Wednesday's Show

Pat Mulroy: The Water Problem

In a new book, former manager of the Southern Nevada Water Authority Pat Mulroy says we’re facing a tough global reality when it comes to water. Growth, urbanization, and the effects of climate change mean we have to find new ways to manage a resource she says most Americans simply take for granted. Mulroy is coming to Utah, and she joins Doug Wednesday to explain what’s at stake, and how creating a shared vision for our water future is more important than ever.

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Friday morning, KUER brings you NPR special coverage of President-elect Donald Trump's inauguration.

At 7:00 p.m., tune in to RadioWest for a conversation about eloquence. We all know it when we hear it. The skillful delivery of language delights us, captivates us, persuades and moves us. Most importantly, says the linguist David Crystal, speakers and listeners alike enjoy eloquent speech. Crystal has dissected the qualities and practice of eloquence. Partly, he wants to better understand how it's achieved. He also wants to show that eloquence is a talent everyone who uses words can possess. Crystal joins us to examine how the gift of gab works. (Rebroadcast)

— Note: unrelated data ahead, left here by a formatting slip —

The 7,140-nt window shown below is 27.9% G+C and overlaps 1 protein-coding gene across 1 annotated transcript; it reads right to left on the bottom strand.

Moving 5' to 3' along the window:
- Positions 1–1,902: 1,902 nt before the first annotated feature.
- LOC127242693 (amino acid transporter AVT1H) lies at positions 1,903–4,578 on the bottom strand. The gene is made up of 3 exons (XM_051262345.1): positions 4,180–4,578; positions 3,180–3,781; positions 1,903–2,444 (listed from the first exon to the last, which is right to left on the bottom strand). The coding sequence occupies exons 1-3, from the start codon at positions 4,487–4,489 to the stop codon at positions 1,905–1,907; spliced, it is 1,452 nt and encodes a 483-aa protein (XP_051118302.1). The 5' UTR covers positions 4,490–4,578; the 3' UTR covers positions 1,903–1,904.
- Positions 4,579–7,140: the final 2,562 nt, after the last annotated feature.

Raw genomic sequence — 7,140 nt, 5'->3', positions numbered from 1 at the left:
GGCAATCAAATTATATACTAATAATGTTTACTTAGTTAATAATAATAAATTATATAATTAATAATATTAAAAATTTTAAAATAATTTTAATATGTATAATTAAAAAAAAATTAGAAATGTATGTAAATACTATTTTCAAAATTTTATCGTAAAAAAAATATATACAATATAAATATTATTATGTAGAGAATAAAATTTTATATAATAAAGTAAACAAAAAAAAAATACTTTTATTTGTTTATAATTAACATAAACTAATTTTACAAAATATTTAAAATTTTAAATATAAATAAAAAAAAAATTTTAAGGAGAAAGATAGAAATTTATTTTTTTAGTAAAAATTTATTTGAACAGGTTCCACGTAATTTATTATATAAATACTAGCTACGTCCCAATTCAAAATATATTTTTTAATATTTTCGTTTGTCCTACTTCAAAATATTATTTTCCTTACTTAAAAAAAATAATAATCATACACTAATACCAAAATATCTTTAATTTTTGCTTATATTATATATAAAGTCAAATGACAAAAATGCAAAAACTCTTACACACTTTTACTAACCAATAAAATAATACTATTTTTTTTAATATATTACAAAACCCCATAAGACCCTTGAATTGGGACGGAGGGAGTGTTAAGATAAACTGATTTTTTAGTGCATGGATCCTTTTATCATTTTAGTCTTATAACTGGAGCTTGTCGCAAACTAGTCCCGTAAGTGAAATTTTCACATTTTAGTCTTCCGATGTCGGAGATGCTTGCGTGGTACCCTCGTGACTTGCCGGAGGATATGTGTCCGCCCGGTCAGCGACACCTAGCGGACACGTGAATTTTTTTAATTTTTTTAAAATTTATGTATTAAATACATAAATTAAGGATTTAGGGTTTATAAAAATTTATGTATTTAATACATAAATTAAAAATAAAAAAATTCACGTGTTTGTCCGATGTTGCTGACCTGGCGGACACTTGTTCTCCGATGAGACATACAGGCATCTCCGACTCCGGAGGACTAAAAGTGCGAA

Sundance 2017: Trophy

Jan 19, 2017
from film, Trophy

Thursday, we begin our coverage of Sundance with the documentary Trophy. Filmmakers Shaul Shwarz and Christina Clusiau followed hunters, breeders, and conservationists to ask what we do to save the great species of the world from extinction. The high cost of trophy hunting trips to Africa often fund conservation efforts and communities, but critics say there’s a danger in treating animals like commodities. Schwarz and Clusiau join Doug to talk about that relationship between hunting and conservation.

Art and Activism

Jan 18, 2017

Wednesday, the legendary choreographer and dancer Bill T. Jones is among our guests. We recorded a conversation last night at Kingsbury Hall in Salt Lake City. We were also joined by playwright Taylor Mac and director Niegel Smith. It was a conversation about getting an audience to be part of the process. We also talked about the ways artists are often activists, and what it will mean to make art at this transitional moment in American culture.

Biblical Literalism

Jan 17, 2017
Artondra Hall via CC/Flickr, http://goo.gl/qVxgS4, http://goo.gl/sZ7V7x

Retired Episcopal Bishop John Shelby Spong presents a provocative idea in his latest book. Reading the Bible literally, he says, is heresy. He bases his argument on a close reading of the Gospel of Matthew, which he argues was written by Jews for Jews. Spong says the gospel was not written as a literal account of Christ’s life, but rather as an interpretative portrait of God’s love. Spong joins us to talk about biblical literalism and his uniquely progressive approach to Christianity. (Rebroadcast)

Tim Hetherington, http://www.timhetheringtontrust.org/